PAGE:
BYT Interviews: Yoke Lore (2017)
Megan | Apr 19, 2017 | 1:00PM |

Yoke Lore (Adrian Galvin) is currently on tour, and since he’s got a show tomorrow night at Rough Trade followed by one on Friday at Mercury Lounge and another next week at Bowery Ballroom on 4.25 (AND will be swinging through DC on 4.26 to play DC9) I had a little phone catch-up with him a few weeks back to talk about spirituality and consciousness, and (naturally) what foods pair well with weed as we gear up for 4.20 // read up on all of that below, give brand new track “Only You” a listen and mark your calendars for the release of Yoke Lore’s Goodpain EP on June 16th!

So you went to Kenyon, and I went to Denison, which is not too far from there. Being from NYC, how’d you find that transition of going to school in a place that’s (for lack of better words) rural as fuck?

[Laughs] Well, I really enjoy the space that isolation affords you; I’m a nature kid, I love the woods. And I wanted to be a writer. Not literally an author, but whatever I did, I wanted to be a writer within it, and Kenyon historically has a very strong writing program.

Yeah, it’s a really great school, so that makes sense if you don’t mind being off the beaten path. Now, you also went to India for a bit and studied meditation there, yeah? How would you say all of these experiences have influenced the way you approach the creative process, if at all?

Buddhism is a really mixed bag, you know? First of all, it’s ancient, and anything ancient is going to have a ton of shit in it because it’s been around for so long, and people have added stuff. I went to India and meditated for eight hours a day for a year, and it was really intense. Basically, I came out of it not digging the whole Buddhist lifestyle that much, because after a while it felt a bit escapist. But I did come out of it with really immense respect for Indian spirituality; Buddhism is this itty-bitty piece of the Indian pantheon, and their whole spiritual existence is so wild. It’s also really particular and specific and beautiful, and so I came out of it with this immense respect and connection to this idea that a life is kind of blanketly informed by spirituality; everything they do there is with some kind of god in mind. Not that I want to live thinking about gods, but to live with a kind of macro-cosmic notion of things, or to live with the idea that you’re not the be all and end all, and that there are bigger forces at work and you’re working towards something bigger, something communal. It changes the people around you and how they interact, how they treat one another and how they treat themselves, and it just changes everything.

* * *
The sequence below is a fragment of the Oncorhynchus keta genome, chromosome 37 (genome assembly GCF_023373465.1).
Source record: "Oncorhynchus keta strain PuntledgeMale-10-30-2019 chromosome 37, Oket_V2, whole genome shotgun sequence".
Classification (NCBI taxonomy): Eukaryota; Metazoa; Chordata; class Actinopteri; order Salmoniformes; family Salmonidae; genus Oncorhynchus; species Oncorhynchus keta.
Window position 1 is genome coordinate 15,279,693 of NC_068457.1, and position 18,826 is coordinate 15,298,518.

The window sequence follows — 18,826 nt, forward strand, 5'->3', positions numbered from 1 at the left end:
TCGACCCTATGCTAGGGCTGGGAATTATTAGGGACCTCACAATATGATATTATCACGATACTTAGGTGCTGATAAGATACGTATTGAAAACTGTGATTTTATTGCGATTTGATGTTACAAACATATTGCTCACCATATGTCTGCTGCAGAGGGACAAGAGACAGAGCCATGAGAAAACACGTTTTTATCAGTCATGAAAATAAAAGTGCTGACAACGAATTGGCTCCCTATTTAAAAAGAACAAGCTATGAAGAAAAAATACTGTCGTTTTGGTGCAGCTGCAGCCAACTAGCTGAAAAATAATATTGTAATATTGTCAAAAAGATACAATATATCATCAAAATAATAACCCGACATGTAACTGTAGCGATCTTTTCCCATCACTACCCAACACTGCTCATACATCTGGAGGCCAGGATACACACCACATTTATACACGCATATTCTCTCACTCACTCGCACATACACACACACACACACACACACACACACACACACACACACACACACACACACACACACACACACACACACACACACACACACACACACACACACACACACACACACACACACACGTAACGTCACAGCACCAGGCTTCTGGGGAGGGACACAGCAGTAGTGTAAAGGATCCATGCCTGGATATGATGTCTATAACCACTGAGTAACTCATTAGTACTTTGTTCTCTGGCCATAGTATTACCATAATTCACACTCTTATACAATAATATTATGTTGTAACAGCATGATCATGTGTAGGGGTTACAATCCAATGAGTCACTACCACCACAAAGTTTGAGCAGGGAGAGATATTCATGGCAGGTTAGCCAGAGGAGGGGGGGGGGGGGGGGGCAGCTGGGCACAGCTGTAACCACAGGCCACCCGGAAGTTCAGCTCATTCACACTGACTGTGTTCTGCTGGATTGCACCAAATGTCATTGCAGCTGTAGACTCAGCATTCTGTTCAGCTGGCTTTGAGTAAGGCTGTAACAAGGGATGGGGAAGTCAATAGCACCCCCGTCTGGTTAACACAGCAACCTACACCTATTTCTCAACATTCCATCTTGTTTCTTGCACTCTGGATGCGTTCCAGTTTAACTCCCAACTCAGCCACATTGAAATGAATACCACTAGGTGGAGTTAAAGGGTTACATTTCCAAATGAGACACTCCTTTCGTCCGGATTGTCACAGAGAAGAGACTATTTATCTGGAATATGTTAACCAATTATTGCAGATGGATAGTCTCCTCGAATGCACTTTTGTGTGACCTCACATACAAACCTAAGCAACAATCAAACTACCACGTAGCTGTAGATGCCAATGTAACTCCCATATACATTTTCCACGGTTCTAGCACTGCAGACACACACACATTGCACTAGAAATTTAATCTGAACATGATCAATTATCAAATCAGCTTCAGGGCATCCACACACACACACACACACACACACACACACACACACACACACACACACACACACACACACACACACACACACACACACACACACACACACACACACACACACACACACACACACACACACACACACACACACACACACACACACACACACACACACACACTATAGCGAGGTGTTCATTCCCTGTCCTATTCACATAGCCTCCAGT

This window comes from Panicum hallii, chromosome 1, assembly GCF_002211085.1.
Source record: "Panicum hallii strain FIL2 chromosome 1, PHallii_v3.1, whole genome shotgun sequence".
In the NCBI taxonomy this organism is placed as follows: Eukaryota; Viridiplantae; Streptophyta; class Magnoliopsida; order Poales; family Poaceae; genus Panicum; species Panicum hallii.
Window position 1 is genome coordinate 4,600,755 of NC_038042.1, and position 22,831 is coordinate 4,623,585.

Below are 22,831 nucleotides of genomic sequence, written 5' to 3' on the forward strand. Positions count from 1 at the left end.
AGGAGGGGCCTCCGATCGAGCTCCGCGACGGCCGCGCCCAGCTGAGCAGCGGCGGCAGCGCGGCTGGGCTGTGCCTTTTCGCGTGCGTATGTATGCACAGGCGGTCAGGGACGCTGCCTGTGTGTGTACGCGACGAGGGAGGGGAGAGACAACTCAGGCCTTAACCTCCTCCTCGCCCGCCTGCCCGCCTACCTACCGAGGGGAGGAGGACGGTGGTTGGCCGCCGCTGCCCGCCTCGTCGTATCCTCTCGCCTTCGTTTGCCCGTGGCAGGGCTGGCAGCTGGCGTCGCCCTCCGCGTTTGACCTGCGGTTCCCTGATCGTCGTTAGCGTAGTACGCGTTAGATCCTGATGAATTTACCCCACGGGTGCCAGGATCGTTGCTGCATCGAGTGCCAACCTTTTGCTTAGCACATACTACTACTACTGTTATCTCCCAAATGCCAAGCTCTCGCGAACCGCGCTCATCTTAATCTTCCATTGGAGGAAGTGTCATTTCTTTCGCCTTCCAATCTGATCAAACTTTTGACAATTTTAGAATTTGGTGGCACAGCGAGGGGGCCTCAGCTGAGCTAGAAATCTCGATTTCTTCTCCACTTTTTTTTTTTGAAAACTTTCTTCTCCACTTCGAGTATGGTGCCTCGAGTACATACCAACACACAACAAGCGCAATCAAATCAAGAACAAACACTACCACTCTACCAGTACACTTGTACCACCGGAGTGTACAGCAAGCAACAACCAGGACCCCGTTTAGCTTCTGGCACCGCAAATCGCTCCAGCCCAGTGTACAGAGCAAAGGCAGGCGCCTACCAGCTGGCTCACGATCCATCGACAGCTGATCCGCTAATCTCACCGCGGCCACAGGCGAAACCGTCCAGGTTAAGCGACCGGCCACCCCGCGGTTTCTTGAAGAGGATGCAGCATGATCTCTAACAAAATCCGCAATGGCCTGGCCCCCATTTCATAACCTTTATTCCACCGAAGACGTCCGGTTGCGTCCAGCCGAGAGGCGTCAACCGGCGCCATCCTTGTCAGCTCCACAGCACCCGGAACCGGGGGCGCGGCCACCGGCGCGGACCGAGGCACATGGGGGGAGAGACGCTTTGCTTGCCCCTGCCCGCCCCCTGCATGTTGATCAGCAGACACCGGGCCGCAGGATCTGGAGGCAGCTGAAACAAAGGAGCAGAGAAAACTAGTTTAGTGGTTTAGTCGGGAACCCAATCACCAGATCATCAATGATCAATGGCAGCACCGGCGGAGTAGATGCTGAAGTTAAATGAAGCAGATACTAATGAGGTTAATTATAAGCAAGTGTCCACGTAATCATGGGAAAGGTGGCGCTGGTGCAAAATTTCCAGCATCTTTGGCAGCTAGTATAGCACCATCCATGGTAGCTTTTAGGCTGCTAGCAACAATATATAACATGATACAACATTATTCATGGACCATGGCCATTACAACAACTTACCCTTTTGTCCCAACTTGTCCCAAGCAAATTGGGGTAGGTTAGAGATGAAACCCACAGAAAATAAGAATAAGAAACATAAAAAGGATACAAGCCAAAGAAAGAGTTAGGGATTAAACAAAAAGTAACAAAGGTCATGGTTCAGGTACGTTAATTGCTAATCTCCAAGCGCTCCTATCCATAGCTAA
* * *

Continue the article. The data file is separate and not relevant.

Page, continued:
Right, and that’s such an easy thing to forget when you’re just kind of plowing along in a city like NYC, not really looking at anybody or thinking about your connection to everything.

Yeah, and I think that’s what it is; it’s really easy to be unconscious here and now, and I think for me, art is a way for people to remember themselves, and to kind of explore themselves and gain vision and perspective. In a way, it’s similar to religion and spirituality in that it’s all predicated on how much you know yourself and how well you can challenge yourself, do what you’re not used to or are uncomfortable with or not that good at. Yoke Lore is about all of these connections I want to forge, and while I want to inform these connections between us and ourselves, us and the community, us and the things we make and the things we do, all that is just about kind of remembering yourself, and not just going through the motions, but making every act a conscious one. When you make every act a conscious one, you go through your actions much more slowly, and you go through your thought process much more carefully. And that’s really important. Buddhists talk about making everything meditation, like washing dishes should be meditation, driving should be meditation…everything should be a time for you to come back to what you’re doing, how you’re thinking about things, how you’re talking to people, and you should make yourself conscious of details. If everyone was more conscious of what they were doing and how it would affect the people around them, I don’t think anyone would do anything that bad. So there’s a lot, but there’s a deep connection to me between all the spiritual stuff and the art stuff.